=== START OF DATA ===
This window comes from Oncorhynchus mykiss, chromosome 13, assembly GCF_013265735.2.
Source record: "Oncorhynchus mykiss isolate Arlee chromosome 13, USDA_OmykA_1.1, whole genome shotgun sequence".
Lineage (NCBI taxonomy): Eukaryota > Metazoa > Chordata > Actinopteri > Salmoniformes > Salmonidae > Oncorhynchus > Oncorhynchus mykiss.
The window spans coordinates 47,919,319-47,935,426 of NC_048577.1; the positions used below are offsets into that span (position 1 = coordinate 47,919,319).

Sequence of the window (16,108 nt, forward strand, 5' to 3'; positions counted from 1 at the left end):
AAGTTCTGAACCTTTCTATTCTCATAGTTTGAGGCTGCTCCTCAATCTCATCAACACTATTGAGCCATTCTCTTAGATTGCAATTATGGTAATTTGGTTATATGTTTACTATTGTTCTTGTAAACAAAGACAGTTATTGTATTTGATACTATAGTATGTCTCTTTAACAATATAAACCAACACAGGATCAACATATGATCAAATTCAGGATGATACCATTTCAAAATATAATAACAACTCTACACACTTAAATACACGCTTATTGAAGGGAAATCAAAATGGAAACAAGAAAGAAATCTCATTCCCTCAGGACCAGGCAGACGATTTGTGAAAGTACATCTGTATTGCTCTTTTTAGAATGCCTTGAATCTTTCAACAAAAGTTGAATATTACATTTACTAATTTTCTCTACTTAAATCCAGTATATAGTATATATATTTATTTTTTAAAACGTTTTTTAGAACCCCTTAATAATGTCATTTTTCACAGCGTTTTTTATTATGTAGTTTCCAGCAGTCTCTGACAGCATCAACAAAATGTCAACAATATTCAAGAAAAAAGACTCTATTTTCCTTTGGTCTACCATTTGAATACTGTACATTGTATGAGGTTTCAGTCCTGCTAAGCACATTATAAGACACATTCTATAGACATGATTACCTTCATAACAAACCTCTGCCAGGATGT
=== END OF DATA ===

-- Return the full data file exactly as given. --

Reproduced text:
This window comes from Oncorhynchus mykiss, chromosome 13, assembly GCF_013265735.2.
Source record: "Oncorhynchus mykiss isolate Arlee chromosome 13, USDA_OmykA_1.1, whole genome shotgun sequence".
Lineage (NCBI taxonomy): Eukaryota > Metazoa > Chordata > Actinopteri > Salmoniformes > Salmonidae > Oncorhynchus > Oncorhynchus mykiss.
The window spans coordinates 47,919,319-47,935,426 of NC_048577.1; the positions used below are offsets into that span (position 1 = coordinate 47,919,319).

Sequence of the window (16,108 nt, forward strand, 5' to 3'; positions counted from 1 at the left end):
AAGTTCTGAACCTTTCTATTCTCATAGTTTGAGGCTGCTCCTCAATCTCATCAACACTATTGAGCCATTCTCTTAGATTGCAATTATGGTAATTTGGTTATATGTTTACTATTGTTCTTGTAAACAAAGACAGTTATTGTATTTGATACTATAGTATGTCTCTTTAACAATATAAACCAACACAGGATCAACATATGATCAAATTCAGGATGATACCATTTCAAAATATAATAACAACTCTACACACTTAAATACACGCTTATTGAAGGGAAATCAAAATGGAAACAAGAAAGAAATCTCATTCCCTCAGGACCAGGCAGACGATTTGTGAAAGTACATCTGTATTGCTCTTTTTAGAATGCCTTGAATCTTTCAACAAAAGTTGAATATTACATTTACTAATTTTCTCTACTTAAATCCAGTATATAGTATATATATTTATTTTTTAAAACGTTTTTTAGAACCCCTTAATAATGTCATTTTTCACAGCGTTTTTTATTATGTAGTTTCCAGCAGTCTCTGACAGCATCAACAAAATGTCAACAATATTCAAGAAAAAAGACTCTATTTTCCTTTGGTCTACCATTTGAATACTGTACATTGTATGAGGTTTCAGTCCTGCTAAGCACATTATAAGACACATTCTATAGACATGATTACCTTCATAACAAACCTCTGCCAGGATGT